Language-GAME-Players: Articulating the pleasures of ‘violent’ game texts


  • Gareth Richard Schott University of Waikato, NZ


Young peoples’ voices have been considered irrelevant or unreliable when it comes to discussing the influence and impact of their engagement with screen-mediated depictions of violence. Historically, such viewpoints have been derived from the controlled experimentation of modernist psychology, which constitutes the most sustained and prominent enquiries into the consequences of individual participation in, and viewing of, simulated violence. In espousing an impersonal approach, psychological research has opted not to demonstrate any understanding of the properties of the particular games or the medium its findings have been used to denigrate. Neither does its research possess broader awareness of the social dimensions of play or the productivity inherent in the practices of its surrounding cultures. This paper introduces findings taken from a two-year project that attempted to draw together what have essentially remained separate lines of inquiry – the critical and analytical scrutiny of Game Studies applied to understanding the pleasures of engagement with game violence. The aim of this research was to achieve a more contextual understanding of texts that utilise violence from the perspective of young people that opt to experience them as an entertainment form. In doing so, a range of qualitative methods were employed to encourage game players to present their viewpoints and offer a voice that is all too often absent from the ‘one-way debate’ attached to the representation of violence within games.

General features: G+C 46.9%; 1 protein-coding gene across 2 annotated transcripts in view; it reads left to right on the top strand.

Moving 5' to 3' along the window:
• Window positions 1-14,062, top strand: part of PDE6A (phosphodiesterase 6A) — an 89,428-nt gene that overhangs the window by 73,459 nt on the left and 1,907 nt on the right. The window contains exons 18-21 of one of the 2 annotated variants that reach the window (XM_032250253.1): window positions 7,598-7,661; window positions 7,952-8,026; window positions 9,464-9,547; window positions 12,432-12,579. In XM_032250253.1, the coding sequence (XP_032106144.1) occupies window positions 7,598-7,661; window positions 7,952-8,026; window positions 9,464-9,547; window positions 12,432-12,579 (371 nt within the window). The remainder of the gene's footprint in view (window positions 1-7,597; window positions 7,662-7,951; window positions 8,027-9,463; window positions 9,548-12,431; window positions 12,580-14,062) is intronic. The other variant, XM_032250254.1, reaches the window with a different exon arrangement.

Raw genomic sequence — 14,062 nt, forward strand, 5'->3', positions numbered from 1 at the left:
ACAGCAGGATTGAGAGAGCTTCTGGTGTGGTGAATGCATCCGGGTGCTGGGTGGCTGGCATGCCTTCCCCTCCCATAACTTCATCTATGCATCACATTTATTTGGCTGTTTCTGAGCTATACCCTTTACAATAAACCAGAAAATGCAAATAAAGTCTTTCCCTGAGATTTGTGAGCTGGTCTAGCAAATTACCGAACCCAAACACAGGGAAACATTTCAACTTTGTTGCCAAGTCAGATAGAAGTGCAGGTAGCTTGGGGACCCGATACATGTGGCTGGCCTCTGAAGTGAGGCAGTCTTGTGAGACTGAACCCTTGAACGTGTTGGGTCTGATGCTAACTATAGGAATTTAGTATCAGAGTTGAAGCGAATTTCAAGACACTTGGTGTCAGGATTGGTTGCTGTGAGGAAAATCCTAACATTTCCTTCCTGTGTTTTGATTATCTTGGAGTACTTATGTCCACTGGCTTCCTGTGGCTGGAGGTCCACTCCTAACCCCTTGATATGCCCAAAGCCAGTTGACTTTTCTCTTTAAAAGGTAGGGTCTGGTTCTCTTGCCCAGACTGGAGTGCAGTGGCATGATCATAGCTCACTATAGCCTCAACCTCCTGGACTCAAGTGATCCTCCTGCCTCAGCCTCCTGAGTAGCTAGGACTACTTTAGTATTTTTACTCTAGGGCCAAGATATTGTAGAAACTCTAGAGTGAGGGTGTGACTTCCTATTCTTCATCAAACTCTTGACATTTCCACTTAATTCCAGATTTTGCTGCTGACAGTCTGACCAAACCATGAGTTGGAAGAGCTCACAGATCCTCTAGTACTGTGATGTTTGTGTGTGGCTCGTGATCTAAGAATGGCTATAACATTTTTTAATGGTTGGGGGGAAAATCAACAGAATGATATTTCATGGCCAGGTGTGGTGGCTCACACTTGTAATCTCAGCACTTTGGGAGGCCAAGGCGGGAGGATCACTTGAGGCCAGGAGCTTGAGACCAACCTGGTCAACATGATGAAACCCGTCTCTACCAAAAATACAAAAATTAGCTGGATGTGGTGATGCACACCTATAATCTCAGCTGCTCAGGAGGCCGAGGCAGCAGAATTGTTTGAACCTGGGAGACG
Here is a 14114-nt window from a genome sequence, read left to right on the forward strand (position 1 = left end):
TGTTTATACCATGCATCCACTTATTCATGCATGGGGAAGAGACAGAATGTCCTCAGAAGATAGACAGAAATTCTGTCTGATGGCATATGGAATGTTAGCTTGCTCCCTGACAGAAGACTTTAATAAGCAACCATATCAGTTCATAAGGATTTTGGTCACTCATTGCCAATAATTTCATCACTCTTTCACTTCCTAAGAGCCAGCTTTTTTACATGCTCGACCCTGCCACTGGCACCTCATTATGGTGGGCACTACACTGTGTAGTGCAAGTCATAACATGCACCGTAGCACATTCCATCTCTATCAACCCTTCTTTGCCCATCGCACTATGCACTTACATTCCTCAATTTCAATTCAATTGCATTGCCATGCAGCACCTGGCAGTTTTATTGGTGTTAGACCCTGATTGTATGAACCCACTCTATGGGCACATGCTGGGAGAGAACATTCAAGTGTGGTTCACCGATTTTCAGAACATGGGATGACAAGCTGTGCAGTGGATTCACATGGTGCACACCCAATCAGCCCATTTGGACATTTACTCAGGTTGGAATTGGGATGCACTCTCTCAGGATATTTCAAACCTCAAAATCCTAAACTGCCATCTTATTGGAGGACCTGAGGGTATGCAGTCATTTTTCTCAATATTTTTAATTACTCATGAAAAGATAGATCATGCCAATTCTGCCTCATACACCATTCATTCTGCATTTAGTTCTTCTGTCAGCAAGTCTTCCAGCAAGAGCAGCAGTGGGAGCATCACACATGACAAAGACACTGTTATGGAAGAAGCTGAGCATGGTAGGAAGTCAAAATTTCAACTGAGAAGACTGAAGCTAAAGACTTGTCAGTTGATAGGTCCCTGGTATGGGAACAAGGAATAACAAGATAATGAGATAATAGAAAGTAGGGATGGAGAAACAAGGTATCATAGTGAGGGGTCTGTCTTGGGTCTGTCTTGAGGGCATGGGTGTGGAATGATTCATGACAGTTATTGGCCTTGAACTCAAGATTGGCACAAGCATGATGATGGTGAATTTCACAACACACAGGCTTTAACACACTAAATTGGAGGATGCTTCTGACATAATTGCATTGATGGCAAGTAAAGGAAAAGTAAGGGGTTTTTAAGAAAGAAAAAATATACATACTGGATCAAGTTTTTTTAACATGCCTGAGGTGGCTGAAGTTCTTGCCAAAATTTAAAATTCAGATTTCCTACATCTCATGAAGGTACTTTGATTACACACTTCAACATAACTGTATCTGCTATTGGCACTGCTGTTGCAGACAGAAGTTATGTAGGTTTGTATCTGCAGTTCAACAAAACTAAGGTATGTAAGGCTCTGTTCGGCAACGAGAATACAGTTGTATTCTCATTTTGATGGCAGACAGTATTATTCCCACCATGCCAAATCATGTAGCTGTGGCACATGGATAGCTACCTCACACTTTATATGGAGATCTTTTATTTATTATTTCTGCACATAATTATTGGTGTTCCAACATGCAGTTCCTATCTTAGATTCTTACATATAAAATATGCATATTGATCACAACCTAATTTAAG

Author Biography

Gareth Richard Schott, University of Waikato, NZ

Gareth Schott holds a PhD in psychology in which he specialized in critical psychology (social constructionism & post-modern theory). He is principally interested in the pleasures associated with new media technologies and the manner in which they mediate behavior and personal and social development. His most recent research, publications and conference papers have focused on the 'players' of, and cultures surrounding, digital and electronic games. Recent and ongoing projects include: female gamers and their relationships with game culture, game fandom, the textuality of videogames and videogame art. He continues to be a Research Associate at the Center for the Study of Children, Youth and Media at the University of London (UK) in addition to his Senior Lecturer post at the University of Waikato in New Zealand.